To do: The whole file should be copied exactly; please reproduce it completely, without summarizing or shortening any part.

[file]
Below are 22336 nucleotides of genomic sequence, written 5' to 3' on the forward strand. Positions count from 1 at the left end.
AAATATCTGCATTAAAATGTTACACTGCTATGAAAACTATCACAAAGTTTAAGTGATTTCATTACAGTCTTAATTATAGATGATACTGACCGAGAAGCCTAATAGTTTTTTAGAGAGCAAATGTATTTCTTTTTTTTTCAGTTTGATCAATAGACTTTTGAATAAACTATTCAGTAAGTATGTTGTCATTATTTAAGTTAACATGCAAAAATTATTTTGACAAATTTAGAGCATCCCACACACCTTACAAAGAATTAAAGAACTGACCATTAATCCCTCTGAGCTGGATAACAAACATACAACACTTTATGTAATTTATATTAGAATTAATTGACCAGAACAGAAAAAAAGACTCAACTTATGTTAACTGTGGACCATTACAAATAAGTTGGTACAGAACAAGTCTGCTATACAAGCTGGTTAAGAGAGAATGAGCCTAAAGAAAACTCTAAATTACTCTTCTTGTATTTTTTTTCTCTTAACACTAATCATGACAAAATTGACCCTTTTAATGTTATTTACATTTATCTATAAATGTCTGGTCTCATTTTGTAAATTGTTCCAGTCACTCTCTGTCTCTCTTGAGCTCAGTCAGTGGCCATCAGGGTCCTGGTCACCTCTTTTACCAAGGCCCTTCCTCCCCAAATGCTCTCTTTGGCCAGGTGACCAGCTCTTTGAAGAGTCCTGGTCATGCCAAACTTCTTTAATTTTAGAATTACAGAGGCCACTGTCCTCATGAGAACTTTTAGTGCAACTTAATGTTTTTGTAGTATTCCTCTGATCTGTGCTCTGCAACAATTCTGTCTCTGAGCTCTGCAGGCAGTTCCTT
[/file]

Below are 22336 nucleotides of genomic sequence, written 5' to 3' on the forward strand. Positions count from 1 at the left end.
AAATATCTGCATTAAAATGTTACACTGCTATGAAAACTATCACAAAGTTTAAGTGATTTCATTACAGTCTTAATTATAGATGATACTGACCGAGAAGCCTAATAGTTTTTTAGAGAGCAAATGTATTTCTTTTTTTTTCAGTTTGATCAATAGACTTTTGAATAAACTATTCAGTAAGTATGTTGTCATTATTTAAGTTAACATGCAAAAATTATTTTGACAAATTTAGAGCATCCCACACACCTTACAAAGAATTAAAGAACTGACCATTAATCCCTCTGAGCTGGATAACAAACATACAACACTTTATGTAATTTATATTAGAATTAATTGACCAGAACAGAAAAAAAGACTCAACTTATGTTAACTGTGGACCATTACAAATAAGTTGGTACAGAACAAGTCTGCTATACAAGCTGGTTAAGAGAGAATGAGCCTAAAGAAAACTCTAAATTACTCTTCTTGTATTTTTTTTCTCTTAACACTAATCATGACAAAATTGACCCTTTTAATGTTATTTACATTTATCTATAAATGTCTGGTCTCATTTTGTAAATTGTTCCAGTCACTCTCTGTCTCTCTTGAGCTCAGTCAGTGGCCATCAGGGTCCTGGTCACCTCTTTTACCAAGGCCCTTCCTCCCCAAATGCTCTCTTTGGCCAGGTGACCAGCTCTTTGAAGAGTCCTGGTCATGCCAAACTTCTTTAATTTTAGAATTACAGAGGCCACTGTCCTCATGAGAACTTTTAGTGCAACTTAATGTTTTTGTAGTATTCCTCTGATCTGTGCTCTGCAACAATTCTGTCTCTGAGCTCTGCAGGCAGTTCCTT